THE CANADIAN JUSTICE REVIEW BOARD (CJRB) is a national advisory organization which serves as an information collection agency that receives and organizes public comments about the state of the justice system and decisions of the court. This information is used to identify and publicize questionable legal practices and other systemic shortcomings. The CJRB promotes the fundamental right to receive from the courts non-political decisions based on established law.
"The Court is not a self-created body with original powers; it is not a benevolent autocrat with full powers to act as it should think fit; the Court is an institution organized by the people through their representatives for the purpose of giving to those who apply to it their rights according to law, the law not being made by the Court but laid down for it by authority: the Court has no right to give a decision in accord with its own views of equity and good conscience, as distinct from the rules laid down for it. The Court has no right to take power unto itself which is not conferred by the people" [Ontario Court of Appeal DLR53, 64OLR422]
Interesting and informative information on this website is organized into subject categories in an effort to assist and educate the public. These include commentaries as well as eye-opening and thought provoking court decisions in convoluted lawsuits, court errors, reversals, and enormous costs for which lawyers and judges take no responsibility. On June 23, 2012, writing for the Toronto Sun, lawyer Alan Shanoff posed an interesting question: Who pays when judges screw up? In his words, litigation is unpredictable because, "A witness may fail to appear, or lie, or forget key evidence. The judge may choose not to believe a witness. It's also possible one lawyer may be out-gunned by the other side's lawyer." These are real life stories that illustrate the pitfalls in the court system that may provide an important bird's eye view of the unsatisfying results that can befall both sides.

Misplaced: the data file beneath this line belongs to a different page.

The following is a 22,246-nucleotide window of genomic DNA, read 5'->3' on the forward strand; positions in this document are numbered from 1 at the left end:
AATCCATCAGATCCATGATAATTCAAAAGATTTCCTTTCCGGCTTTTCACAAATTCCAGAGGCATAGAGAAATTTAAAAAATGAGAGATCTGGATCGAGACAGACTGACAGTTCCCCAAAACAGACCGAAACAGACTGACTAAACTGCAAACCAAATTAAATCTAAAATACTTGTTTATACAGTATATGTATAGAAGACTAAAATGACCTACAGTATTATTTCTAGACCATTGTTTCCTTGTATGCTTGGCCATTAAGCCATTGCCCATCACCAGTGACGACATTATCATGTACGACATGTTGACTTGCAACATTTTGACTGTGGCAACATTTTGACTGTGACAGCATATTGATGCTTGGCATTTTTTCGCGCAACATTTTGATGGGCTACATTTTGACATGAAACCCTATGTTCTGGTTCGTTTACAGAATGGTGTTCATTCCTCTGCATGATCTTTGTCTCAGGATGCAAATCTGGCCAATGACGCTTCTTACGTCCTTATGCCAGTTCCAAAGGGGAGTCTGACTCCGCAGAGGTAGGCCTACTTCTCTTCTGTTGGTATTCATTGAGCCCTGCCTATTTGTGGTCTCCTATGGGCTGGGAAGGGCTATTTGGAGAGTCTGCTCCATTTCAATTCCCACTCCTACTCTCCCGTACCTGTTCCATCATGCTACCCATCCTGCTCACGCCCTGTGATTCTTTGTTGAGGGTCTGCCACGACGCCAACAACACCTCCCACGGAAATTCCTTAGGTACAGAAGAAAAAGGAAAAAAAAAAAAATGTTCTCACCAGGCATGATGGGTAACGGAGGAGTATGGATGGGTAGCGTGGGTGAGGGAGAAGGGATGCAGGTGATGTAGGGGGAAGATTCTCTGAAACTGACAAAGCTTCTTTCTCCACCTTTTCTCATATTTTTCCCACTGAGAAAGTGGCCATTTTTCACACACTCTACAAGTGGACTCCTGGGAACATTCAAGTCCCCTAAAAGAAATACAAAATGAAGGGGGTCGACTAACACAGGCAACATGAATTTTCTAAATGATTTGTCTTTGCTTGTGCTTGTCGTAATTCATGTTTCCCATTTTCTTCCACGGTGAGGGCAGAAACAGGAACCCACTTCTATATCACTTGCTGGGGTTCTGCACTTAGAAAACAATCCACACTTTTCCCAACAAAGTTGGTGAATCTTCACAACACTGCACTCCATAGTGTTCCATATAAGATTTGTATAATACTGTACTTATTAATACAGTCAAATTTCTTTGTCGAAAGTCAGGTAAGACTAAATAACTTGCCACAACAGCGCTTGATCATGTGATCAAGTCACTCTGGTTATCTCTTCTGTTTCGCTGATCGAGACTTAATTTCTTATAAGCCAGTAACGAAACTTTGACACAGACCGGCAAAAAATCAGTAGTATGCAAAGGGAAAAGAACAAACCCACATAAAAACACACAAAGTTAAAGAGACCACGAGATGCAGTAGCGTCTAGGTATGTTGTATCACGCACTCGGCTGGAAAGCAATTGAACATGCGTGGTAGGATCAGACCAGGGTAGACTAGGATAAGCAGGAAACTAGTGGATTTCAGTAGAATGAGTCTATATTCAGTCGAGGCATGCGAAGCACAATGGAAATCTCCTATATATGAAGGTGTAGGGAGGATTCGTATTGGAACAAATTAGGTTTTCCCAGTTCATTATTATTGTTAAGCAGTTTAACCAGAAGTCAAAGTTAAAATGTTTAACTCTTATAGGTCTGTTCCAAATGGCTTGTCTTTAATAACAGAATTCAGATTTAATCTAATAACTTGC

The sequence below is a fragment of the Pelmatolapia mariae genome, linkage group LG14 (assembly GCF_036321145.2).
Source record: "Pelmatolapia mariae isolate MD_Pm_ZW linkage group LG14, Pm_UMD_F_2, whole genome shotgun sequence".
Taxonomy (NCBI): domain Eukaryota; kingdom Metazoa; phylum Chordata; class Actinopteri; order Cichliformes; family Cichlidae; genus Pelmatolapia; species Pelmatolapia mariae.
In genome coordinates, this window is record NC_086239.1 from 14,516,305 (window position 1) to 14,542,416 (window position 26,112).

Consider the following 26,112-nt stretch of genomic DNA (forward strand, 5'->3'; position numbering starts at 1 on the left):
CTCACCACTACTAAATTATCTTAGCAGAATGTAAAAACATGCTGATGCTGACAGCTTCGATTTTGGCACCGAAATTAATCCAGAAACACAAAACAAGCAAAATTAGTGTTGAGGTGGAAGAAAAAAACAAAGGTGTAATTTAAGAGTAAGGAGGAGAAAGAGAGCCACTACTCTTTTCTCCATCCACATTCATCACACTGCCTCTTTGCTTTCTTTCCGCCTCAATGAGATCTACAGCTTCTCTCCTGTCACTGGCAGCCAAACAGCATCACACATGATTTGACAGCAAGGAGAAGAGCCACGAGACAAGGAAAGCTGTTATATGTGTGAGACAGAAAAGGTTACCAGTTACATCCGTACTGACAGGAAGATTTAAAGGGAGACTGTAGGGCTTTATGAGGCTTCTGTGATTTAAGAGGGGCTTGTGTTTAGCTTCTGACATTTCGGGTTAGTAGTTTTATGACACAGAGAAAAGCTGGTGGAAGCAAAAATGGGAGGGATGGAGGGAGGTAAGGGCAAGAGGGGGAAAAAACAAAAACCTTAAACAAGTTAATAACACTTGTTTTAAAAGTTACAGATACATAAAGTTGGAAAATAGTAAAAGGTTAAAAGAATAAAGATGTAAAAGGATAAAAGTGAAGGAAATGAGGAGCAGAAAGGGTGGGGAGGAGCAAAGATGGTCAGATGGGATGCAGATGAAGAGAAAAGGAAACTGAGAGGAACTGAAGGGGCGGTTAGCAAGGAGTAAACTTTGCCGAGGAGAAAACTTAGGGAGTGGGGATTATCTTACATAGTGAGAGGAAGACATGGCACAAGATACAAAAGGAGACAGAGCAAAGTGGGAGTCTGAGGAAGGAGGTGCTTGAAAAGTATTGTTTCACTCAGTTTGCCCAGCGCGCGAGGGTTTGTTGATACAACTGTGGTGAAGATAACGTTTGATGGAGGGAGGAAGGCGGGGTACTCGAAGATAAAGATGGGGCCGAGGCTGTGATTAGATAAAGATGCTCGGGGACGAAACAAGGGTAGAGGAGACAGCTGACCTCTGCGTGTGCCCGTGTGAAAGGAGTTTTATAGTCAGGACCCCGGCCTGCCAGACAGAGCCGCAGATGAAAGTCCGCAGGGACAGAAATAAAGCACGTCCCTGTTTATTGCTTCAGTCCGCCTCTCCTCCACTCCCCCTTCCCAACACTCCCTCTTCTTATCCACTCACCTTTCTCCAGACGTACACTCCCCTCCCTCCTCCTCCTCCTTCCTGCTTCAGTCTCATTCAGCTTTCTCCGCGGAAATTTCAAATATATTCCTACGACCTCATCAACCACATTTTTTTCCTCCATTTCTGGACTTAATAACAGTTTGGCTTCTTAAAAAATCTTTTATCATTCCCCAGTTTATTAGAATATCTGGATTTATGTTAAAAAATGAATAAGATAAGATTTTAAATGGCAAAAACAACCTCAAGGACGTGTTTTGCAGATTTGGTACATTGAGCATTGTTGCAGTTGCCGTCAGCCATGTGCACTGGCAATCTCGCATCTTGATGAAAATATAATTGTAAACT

In some cases, the law, properly approached, is clear and all competent judges will come to the same conclusion. However, in many cases there is room for discretion and a judge's background and worldview will make a significant difference in the result. Consider a recent Court of Appeal for Ontario decision.
"I articled in Toronto in 1976-1977, when anyone could freely breeze in and out of the courthouses — including Osgoode Hall, where the Ontario Court of Appeal sits — without ever seeing a police officer, being searched or having to show ID. So what has changed over the past 35 years to make our courthouses so fearful? My hypothesis is that people were more willing to accept the notion 35 years ago that courthouses were places where justice was done. Today, people are more likely to look at them as places where injustice will be done. " Karen Selick, National Post February 8, 2012 3 minute read https://nationalpost.com/opinion/karen-selick-your-honour-whats-with-the-bulletproof-glass
which in 2011-2012 cost taxpayers $1.595 billion — has been a problem in Ontario for years. In the 1950s and ’60s a trial on a minor offence, such as prostitution, would start the same week the charge was laid — a speed that by today’s standards would probably be deemed unfair to the accused. By 1992, it took an average of 4.3 appearances and 115 days to complete a criminal case. Fifteen years later, those numbers had doubled to 9.2 appearances and 205 days. To begin reversing the alarming upward trend, in 2008 then-attorney general Chris Bentley launched an initiative called Justice on Target, which aimed to reduce, by 2012....The four-year deadline came and went, and the results were mixed. [December 2014-Toronto Star]